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Feds: Americans Driving Less

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Feds: Americans Driving Less

U.S.

Feds: Americans Driving Less

Feds: Americans Driving Less

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  • <iframe src="https://www.npr.org/player/embed/91658095/91661560" width="100%" height="290" frameborder="0" scrolling="no" title="NPR embedded audio player">
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Americans are traveling tens of billions of miles fewer than they did last year — the biggest drop ever, the Federal Highway Administration said Wednesday.

Home improvement contractor Kerry Carpenter thought he could save money by living out in the country, where houses are cheap, and commuting to jobs in and around Washington, D.C. But his red full-sized pickup truck is now sucking down $50 worth of gas per day.

"My fuel costs are more than my mortgage is by a couple hundred bucks," he says.

Carpenter's solution? Working 12-hour days to save on trips into town. He runs fewer errands, too.

It's happening all over the country. In April, Americans drove 245.9 billion miles — 1.8 percent less than a year ago.

"April marks the sixth month in a row that we have seen a decline in vehicle miles traveled across the country," says Jim Ray, the FHA's acting administrator. "We're seeing Americans drive less across the board."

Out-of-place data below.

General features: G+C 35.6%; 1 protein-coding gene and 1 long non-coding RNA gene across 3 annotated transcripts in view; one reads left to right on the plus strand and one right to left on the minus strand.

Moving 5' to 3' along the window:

The agency has been collecting data since 1942. Ray says vehicle miles traveled have risen steadily from one year to the next. Driving did taper off during the energy crisis of the 1970s and early 1980s when gas prices were high. At that time, drivers cut back by 500 million miles. But highway officials liken that to a plateau — and this to a cliff.

"It is the steepest decline in vehicle miles traveled ever recorded," Ray says. "What we're estimating now for the 2007-2008 figures are 30 billion miles. So we're seeing a difference of 60-fold."

And that's in just the first six months.

Rural interstate highways saw the biggest change — a 5 percent drop in vehicle miles traveled.

The Midwest, West and the South have seen sharper declines than the Northeast. In April, driving was down nearly 3 percent in Alabama from a year ago.

"We used to take Sunday drives, but not so much any more," says Dan Claussen, who had pulled off at a rest stop along Alabama's Interstate 59. "Not with gas prices where they're at."

Tom McKay, who lives with his wife in Texas, agrees.

"You know, I don't get to go to my mother-in-law's which is a couple of hours away," he says. "I don't go as much to her ... house to help her out now because of the gas prices."

McKay and his wife had hoped to drive to Maine from their home in Texas. Instead, they settled for a shorter vacation visiting relatives in North Carolina.

Ray says a nationwide decline in driving of 1.8 percent might not sound like a lot, "but 1 or 2 percent across the country adds up to a lot of miles not traveled.

"What's really going to be interesting is to see what people decide to do through the summer months."